We used to call Bobby “Tranquil,” he was so easy going and even tempered—completely opposite of what was going on in the country and the world in the 1960s. And working with him was just as I described his personality. It was at this time, well before the inception of the percussion group M’Boom, that I began to consider learning and performing on mallets. I attribute this to Bobby Hutcherson. He often asked me for drum exercise books; I wondered why.  He said it was “to strengthen his wrists and fingers.”  He also suggested we form a group of just drums and mallets, a precursor to the concept realized by Max Roach five years later, in the group M’Boom. He relocated to San Francisco around the “flower children” time. It’s a wonder he stayed in New York as long as he did; he was truly California sunshine.

A lot has been written and said about his playing but not enough about his composing and musical philosophy. To me, he is one of the most important conceptualizers of music in the last half of the 20th century. His compositions are a marvel of sophistication, harmonic and melodic innovation, and imagination. Bobby Hutcherson was a visionary musician.

The last time I was in touch with Bobby was last year when I was in San Diego. Even in 2015, Bobby was not in good shape; he was barely able to talk, suffering from Alzheimer’s as well as emphysema. We just talked about the old days, as best as he could. But it was not good for me to see him like that.

Goodbye, Bobby. Someday we will meet again.

1965 black and white Blue Note Records photo by Francis Wolff of Joe Chambers playing drums during a recording session.

Photo of Joe Chambers by Francis Wolff taken during the 1965 recording sessions for Wayne Shorter’s Blue Note LP, Et Cetera, released in 1980.(Courtesy of Mosaic Images.)

2016 NEA Jazz Masters Announced


The National Endowment for the Arts will honor four jazz leaders–three musicians and an advocate–with the 2016 NEA Jazz Masters award for their significant accomplishments in the field. The 2016 honorees are: jazz fusion progenitor and educator Gary Burton whose four-mallet technique on the vibraphone has given the instrument a fuller, more piano-like sound than the traditional two-mallet approach; Grammy Award-winning saxophonist and composer Pharoah Sanders who is known for his distinctive sound marked by overblowing, harmonic, and multiphonic techniques; saxophonist, composer and educator Archie Shepp, best known for his Afrocentric music of the late 1960s, whose long career as an educator has focused on history of African-American music from its origins in Africa to its current state; and Wendy Oxenhorn, executive director and vice chairman of the Jazz Foundation of America, an organization that is committed to providing jazz and blues musicians with financial, medical, housing, and legal assistance as well as performance opportunities, with a special focus on the elderly and veterans who have paid their dues and find themselves in crisis due to illness, age, and/or circumstance.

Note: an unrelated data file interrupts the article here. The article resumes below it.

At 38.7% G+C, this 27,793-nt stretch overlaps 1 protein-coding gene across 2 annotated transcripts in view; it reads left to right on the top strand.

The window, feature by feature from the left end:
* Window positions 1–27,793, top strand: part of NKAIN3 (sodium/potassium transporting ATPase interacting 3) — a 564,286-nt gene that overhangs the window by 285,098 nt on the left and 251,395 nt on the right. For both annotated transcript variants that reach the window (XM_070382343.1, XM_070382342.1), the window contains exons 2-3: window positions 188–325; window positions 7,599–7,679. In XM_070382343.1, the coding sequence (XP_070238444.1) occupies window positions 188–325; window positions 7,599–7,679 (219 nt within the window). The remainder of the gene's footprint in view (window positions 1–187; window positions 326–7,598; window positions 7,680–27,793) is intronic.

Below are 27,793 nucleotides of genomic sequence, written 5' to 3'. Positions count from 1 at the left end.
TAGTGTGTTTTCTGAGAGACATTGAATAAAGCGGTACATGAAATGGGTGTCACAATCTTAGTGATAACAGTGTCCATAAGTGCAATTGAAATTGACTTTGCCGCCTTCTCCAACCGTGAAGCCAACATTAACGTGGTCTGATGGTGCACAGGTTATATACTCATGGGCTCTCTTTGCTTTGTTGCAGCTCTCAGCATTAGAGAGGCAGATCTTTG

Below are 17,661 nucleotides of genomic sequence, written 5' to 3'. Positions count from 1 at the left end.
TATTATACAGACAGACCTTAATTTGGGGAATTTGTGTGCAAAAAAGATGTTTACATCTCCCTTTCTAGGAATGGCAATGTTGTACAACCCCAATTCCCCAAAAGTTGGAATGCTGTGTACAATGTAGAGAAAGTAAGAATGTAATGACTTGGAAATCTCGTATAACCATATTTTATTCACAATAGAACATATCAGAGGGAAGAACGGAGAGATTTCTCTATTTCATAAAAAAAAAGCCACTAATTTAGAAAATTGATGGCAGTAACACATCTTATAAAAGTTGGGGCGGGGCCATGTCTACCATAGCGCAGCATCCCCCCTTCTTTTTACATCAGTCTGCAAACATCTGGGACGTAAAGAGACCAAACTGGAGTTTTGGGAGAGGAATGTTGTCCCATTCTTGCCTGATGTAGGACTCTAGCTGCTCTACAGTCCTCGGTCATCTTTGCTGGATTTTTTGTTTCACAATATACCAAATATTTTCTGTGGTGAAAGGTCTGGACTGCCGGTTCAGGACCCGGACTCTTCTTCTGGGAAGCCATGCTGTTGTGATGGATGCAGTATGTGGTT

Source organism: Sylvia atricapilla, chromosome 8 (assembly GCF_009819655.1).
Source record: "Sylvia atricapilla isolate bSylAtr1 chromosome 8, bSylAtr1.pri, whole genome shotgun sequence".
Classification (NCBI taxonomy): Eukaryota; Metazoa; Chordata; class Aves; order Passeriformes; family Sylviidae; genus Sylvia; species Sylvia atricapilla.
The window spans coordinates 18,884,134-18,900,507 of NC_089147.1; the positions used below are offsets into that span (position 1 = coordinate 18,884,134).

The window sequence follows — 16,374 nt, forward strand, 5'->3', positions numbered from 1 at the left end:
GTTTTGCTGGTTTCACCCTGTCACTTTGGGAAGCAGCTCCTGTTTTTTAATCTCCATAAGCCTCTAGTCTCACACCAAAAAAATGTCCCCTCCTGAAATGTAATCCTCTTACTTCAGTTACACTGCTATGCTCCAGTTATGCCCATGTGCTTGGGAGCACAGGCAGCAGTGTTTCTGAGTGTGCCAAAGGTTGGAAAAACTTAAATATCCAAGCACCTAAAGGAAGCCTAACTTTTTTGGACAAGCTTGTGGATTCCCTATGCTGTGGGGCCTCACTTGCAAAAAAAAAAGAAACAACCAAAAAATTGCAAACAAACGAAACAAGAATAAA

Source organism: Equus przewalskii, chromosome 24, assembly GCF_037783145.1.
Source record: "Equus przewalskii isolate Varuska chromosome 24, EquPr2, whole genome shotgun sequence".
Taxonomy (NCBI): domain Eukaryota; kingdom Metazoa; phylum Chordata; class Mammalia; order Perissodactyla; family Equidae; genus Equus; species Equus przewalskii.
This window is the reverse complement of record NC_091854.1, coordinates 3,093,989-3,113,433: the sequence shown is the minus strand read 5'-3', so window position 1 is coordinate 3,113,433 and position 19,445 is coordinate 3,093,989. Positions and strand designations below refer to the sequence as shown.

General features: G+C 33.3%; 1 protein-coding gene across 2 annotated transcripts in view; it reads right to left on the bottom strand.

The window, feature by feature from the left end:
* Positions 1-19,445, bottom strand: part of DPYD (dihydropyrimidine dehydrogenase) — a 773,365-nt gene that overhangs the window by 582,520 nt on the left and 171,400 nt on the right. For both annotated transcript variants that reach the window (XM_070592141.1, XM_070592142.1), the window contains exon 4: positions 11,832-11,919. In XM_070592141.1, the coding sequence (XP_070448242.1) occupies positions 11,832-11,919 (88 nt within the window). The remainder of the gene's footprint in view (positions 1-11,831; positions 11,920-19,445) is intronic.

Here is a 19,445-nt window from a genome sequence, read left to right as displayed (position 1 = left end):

The NEA Jazz Masters award is the highest honor that our nation bestows in the field of jazz and includes a cash award of $25,000 and an award ceremony and celebratory concert, among other activities. As part of the National Endowment for the Arts’ 50th anniversary events, the annual NEA Jazz Masters celebration will take place in April 2016 in the nation’s capital, in collaboration with the John F. Kennedy Center for the Performing Arts. More details are available on the NEA’s website.

(–from the press release)

Unsung Heroes

a variety of jazz history books commonly used in the classroom
On March 8, 1914, women all over Europe rallied against the pending war and requested the right to vote. March 8 was declared International Women’s Day and has become a global day of recognition and celebration. Many countries treat it as a national holiday, and in some places people give gifts to their wives and mothers similar to Mother’s Day. Much has changed in the last 100 years and some argue that the battles have been won for women’s rights. Unfortunately, there are still many instances in which women earn less than their male counterparts, and the number of women in business and politics is still not equal. Similarly, there are a fair number of successful female jazz instrumentalists in the contemporary jazz scene and role models for every instrument. But in reality, participation is still in the single digits and many doors stay closed to women.

In my second post for NewMusicBox, I’ll trace some of the history of women in jazz. The above pictures are the covers of a variety of jazz history books commonly used in the classroom. Please take a moment and compare the pictures. Now formulate a description of “the jazz icon.” How does the picture below fit the description?

Kaytee Esser's painting "Kansas City Jazz"

“Kansas City Jazz” by Kaytee Esser. Reprinted with the permission of the artist and available directly from her.

It doesn’t, and it’s certainly not an image found in jazz history books. Were there no female musicians playing instruments or do we just not know about them? The truth is that there were plenty of capable and talented ladies, but social expectations for the household matriarch did not include frequenting dance halls at night and touring around the country for weeks in a bus full of men. In addition, most of the instruments in a jazz combo—such as the drums, bass, or brass—were perceived as more suited to male players due to physical requirements. For some brave women, the attraction to this exciting new music was stronger than social barriers. Their stories are mostly untold and they remain in the shadow of the “jazz giants.” In recognition of International Women’s Day, let’s celebrate some of the instrumentalists who joined the bands.